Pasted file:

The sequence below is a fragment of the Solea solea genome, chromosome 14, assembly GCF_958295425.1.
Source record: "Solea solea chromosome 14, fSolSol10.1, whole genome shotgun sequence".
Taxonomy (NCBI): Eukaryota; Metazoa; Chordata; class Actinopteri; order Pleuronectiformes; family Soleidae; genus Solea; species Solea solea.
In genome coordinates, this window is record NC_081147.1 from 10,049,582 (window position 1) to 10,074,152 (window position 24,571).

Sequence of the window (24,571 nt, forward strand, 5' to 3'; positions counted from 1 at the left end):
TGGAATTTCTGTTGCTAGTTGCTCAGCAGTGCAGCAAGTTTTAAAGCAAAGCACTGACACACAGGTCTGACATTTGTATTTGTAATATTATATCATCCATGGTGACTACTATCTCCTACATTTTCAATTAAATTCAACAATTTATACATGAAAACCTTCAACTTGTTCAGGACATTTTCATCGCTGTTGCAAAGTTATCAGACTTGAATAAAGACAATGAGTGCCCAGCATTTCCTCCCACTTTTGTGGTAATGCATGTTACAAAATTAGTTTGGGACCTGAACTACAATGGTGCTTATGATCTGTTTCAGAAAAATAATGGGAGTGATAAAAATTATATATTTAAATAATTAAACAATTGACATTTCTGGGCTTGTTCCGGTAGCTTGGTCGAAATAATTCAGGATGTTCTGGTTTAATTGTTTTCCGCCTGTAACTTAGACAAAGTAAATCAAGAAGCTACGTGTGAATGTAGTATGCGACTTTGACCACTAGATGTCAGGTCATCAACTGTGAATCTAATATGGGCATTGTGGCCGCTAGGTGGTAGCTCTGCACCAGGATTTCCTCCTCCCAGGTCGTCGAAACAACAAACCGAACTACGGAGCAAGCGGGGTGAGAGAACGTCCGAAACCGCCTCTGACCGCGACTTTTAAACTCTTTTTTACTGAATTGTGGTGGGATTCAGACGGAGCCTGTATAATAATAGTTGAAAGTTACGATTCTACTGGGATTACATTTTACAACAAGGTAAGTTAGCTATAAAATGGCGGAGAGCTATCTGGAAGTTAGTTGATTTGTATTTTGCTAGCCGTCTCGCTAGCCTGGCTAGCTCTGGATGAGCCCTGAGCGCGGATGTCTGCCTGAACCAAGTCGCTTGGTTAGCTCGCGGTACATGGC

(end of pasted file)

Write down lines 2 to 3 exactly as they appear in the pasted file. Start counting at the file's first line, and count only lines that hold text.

Source record: "Solea solea chromosome 14, fSolSol10.1, whole genome shotgun sequence".
Taxonomy (NCBI): Eukaryota; Metazoa; Chordata; class Actinopteri; order Pleuronectiformes; family Soleidae; genus Solea; species Solea solea.